The next Hollywood film you see might be financed with cryptocurrencies.
Christopher Woodrow, who has helped produce or finance movies for the past decade, says the distributed-ledger technology known as blockchain is about to disrupt the film industry and he wants to be a part of it.
The producer of the Oscar-winning film Birdman, as well as Black Mass and Hacksaw Ridge, plans to launch his own blockchain-based token called MovieCoin in the first quarter of 2018. Funds raised in the sale, or initial coin offering, will go toward financing a portfolio of movies. Investors will benefit as the tokens, which can be traded in the secondary market, would appreciate based on the success of the films, Woodrow said.
“We’re trying to revolutionise the way films are financed,” Woodrow said in a telephone interview. “Hollywood is relationship-driven and what we bring to the equation is the ability to gain access to the highest levels of film finance. We’re in the process of putting together a slate of projects that will include A-list movie stars, top-tier directors, seasoned and established producers, and that will form the initial slate for MovieCoin.”
Hollywood hitmaker plans to fund next blockbuster with cryptocurrency
The target is to sell 100 million dollars of tokens that will be compliant with Securities and Exchange Commission regulations. Woodrow declined to name the movies being considered for the portfolio. Just like ICOs have given retail investors access to cutting-edge technology projects that used to be reserved to venture capitalists, Woodrow says tokens can also democratise film financing.
Woodrow is the former managing director at Prospect Point Capital, which invested in venture capital deals in the entertainment industry. He also worked at Citigroup Inc., Oppenheimer & Co. and CIBC World Markets in investment banking and portfolio management.
This isn’t the first attempt at bringing blockchain, which is used for verifying and recording transactions, to show business. Flixxo wants to create a decentralised video sharing network akin to YouTube funded through its token. Pop star Bjork said she’ll accept bitcoin and other cryptocurrencies as payment for her most recent album, and along with any purchase, she’ll give away AudioCoins, a cryptocurrency to be used on a decentralised music streaming platform that rewards fans and artists.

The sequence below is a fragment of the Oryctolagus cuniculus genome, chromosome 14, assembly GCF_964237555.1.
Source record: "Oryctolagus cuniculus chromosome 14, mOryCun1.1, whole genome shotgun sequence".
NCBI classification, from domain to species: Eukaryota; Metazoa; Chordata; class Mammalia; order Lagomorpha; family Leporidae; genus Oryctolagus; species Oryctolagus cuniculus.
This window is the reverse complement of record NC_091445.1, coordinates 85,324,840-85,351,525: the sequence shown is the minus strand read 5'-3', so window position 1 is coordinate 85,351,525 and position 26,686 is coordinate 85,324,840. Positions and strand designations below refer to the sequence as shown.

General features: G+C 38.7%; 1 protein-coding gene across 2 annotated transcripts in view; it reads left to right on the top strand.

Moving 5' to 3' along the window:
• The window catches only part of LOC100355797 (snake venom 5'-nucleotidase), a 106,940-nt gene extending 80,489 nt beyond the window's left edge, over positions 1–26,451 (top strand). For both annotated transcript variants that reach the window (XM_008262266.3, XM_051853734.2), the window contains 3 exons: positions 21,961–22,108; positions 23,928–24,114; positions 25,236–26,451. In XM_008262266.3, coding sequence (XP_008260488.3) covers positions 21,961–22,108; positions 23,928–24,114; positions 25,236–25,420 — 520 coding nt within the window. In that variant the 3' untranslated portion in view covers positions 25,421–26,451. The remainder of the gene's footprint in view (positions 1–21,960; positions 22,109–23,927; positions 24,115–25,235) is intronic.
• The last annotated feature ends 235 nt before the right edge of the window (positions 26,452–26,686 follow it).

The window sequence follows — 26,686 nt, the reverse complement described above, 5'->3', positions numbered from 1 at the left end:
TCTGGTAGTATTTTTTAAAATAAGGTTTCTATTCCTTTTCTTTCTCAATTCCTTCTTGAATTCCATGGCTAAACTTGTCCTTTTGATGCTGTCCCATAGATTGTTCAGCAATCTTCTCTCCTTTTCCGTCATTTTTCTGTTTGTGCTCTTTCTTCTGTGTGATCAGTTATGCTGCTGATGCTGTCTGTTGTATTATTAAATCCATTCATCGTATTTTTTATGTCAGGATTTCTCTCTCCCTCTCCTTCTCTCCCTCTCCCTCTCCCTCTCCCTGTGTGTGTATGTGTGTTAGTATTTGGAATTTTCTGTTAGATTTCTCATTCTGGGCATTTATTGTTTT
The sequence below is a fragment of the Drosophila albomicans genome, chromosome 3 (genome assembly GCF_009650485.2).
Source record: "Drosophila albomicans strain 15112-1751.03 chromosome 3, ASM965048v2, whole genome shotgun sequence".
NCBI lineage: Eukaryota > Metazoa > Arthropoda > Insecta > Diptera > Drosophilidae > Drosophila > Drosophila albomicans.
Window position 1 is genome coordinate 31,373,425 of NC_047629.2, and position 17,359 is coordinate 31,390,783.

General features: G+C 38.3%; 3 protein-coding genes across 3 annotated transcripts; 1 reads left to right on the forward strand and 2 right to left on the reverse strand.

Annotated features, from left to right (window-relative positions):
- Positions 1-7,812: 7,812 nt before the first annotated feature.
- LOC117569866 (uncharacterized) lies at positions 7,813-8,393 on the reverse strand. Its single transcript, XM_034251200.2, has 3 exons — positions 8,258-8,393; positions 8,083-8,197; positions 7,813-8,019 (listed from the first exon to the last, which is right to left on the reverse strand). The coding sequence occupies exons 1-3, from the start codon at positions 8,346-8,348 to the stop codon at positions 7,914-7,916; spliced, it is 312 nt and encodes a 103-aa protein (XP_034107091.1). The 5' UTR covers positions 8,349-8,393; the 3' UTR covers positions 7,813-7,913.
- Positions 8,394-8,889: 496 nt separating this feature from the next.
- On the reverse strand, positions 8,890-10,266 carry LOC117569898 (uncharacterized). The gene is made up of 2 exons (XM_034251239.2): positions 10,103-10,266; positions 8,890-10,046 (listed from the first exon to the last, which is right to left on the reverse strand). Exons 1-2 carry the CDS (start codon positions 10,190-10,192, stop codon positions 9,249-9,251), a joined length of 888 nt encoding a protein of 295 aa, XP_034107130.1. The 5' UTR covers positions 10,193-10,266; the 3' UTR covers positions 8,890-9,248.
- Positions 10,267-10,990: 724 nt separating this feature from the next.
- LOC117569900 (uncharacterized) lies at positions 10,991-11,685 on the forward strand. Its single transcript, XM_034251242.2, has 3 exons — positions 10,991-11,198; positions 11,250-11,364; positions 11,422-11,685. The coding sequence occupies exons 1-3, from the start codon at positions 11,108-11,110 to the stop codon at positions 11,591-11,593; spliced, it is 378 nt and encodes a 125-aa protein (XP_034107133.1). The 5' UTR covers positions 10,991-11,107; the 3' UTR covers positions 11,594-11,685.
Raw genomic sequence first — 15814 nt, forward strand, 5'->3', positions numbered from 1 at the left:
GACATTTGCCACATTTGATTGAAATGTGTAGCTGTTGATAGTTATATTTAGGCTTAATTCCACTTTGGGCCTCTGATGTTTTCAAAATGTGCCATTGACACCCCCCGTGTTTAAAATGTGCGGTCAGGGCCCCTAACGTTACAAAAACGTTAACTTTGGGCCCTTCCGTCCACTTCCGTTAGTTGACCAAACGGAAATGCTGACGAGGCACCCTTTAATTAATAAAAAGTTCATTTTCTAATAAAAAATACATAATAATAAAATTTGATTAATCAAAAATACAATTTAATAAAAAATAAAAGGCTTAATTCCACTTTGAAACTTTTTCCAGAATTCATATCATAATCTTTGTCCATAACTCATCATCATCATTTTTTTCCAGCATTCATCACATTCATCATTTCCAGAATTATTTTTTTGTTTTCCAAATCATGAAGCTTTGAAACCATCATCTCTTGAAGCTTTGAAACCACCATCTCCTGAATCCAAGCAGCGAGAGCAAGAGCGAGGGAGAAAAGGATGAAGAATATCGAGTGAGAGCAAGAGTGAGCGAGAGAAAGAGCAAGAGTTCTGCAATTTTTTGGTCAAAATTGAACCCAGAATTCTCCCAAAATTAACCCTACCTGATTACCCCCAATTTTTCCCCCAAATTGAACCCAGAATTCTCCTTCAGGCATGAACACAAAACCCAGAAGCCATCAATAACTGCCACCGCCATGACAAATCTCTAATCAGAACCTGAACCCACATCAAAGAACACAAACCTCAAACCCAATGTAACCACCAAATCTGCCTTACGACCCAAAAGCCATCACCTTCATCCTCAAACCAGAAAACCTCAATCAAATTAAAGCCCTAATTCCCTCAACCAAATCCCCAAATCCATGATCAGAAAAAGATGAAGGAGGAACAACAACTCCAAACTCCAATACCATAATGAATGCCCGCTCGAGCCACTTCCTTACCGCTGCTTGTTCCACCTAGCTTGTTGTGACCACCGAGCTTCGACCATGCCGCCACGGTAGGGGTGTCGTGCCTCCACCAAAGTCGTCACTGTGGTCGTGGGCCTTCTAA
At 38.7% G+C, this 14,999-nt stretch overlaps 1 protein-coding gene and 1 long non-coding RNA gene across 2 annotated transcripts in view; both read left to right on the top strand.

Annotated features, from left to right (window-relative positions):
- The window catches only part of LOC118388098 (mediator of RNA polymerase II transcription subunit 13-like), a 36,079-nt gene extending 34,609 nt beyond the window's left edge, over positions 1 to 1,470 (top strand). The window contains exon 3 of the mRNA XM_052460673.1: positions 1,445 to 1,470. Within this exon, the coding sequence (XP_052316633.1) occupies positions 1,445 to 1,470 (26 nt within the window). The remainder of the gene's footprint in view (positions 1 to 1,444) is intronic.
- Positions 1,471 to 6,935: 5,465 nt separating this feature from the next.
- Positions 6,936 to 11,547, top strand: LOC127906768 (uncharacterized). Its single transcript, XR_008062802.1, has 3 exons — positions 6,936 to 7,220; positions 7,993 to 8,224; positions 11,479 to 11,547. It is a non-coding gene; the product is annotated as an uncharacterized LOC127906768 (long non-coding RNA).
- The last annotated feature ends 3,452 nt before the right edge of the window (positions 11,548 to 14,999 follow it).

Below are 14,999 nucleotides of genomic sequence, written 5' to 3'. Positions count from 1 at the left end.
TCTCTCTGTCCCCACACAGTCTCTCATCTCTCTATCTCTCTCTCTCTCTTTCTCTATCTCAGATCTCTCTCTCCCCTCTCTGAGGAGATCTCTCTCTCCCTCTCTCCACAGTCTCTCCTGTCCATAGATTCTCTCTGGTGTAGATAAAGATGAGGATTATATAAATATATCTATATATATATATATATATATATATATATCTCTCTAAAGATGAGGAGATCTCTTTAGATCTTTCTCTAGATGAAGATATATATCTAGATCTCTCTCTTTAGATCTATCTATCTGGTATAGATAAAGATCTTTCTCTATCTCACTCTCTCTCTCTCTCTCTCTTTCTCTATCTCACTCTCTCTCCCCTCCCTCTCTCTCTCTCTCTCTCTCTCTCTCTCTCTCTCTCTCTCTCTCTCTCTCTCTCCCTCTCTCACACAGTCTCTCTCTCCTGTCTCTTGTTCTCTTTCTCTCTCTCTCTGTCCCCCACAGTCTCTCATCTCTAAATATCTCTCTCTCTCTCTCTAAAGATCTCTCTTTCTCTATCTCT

Startups have raised over 3 billion dollars in ICOs, more than venture capital funding, issuing wildly volatile tokens that can just as easily increase their value many times over or crash in a matter of days. The SEC has warned investors of fraud. Bitcoin, the first and biggest cryptocurrency, has soared more than 700 percent this year and jumped to a record of almost 8,000 dollars.
The crypto fever has spurred comparisons to the infamous Dutch tulip bulb mania of the 17th century, where prices surged before collapsing. The analogy cuts close to home for Woodrow, who was executive producer of the movie Tulip Fever this year.
Despite the irony, the former head of Worldview Entertainment says the value of the tokens’ underlying assets will protect them against a wild fluctuations in prices and a potential crash. MovieCoin will be issued on top of Bankex, a platform for asset-based tokens.
“We can’t ignore that some cryptocurrencies are being issued in a speculative manner, which could create a bubble,” Woodrow said. “The alliance of Bankex with MovieCoin will mitigate that risk by underpinning our cryptocurrency with tangible assets.”
You may have to wait for the movie to find out.
— By arrangement with Bloomberg View
Published in Dawn, ICON, January 14th, 2018